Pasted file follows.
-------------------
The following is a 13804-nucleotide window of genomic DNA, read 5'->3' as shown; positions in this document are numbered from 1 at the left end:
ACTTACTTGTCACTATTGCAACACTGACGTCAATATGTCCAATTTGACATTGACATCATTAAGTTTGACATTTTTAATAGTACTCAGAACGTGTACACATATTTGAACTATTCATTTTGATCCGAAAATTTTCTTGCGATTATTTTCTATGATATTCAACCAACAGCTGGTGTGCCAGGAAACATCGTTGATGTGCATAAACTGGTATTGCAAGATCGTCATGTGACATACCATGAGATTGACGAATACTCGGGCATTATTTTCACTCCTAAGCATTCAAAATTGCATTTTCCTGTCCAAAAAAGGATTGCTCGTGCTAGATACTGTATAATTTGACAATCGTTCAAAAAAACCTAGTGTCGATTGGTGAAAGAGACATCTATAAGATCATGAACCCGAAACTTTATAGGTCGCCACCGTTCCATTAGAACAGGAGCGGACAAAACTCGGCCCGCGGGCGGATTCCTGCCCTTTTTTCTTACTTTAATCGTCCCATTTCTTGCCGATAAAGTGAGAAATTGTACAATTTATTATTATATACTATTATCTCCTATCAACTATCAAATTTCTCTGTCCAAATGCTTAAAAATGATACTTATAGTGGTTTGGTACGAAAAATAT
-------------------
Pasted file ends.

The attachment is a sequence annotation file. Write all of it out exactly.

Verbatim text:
The following is a 13804-nucleotide window of genomic DNA, read 5'->3' as shown; positions in this document are numbered from 1 at the left end:
ACTTACTTGTCACTATTGCAACACTGACGTCAATATGTCCAATTTGACATTGACATCATTAAGTTTGACATTTTTAATAGTACTCAGAACGTGTACACATATTTGAACTATTCATTTTGATCCGAAAATTTTCTTGCGATTATTTTCTATGATATTCAACCAACAGCTGGTGTGCCAGGAAACATCGTTGATGTGCATAAACTGGTATTGCAAGATCGTCATGTGACATACCATGAGATTGACGAATACTCGGGCATTATTTTCACTCCTAAGCATTCAAAATTGCATTTTCCTGTCCAAAAAAGGATTGCTCGTGCTAGATACTGTATAATTTGACAATCGTTCAAAAAAACCTAGTGTCGATTGGTGAAAGAGACATCTATAAGATCATGAACCCGAAACTTTATAGGTCGCCACCGTTCCATTAGAACAGGAGCGGACAAAACTCGGCCCGCGGGCGGATTCCTGCCCTTTTTTCTTACTTTAATCGTCCCATTTCTTGCCGATAAAGTGAGAAATTGTACAATTTATTATTATATACTATTATCTCCTATCAACTATCAAATTTCTCTGTCCAAATGCTTAAAAATGATACTTATAGTGGTTTGGTACGAAAAATAT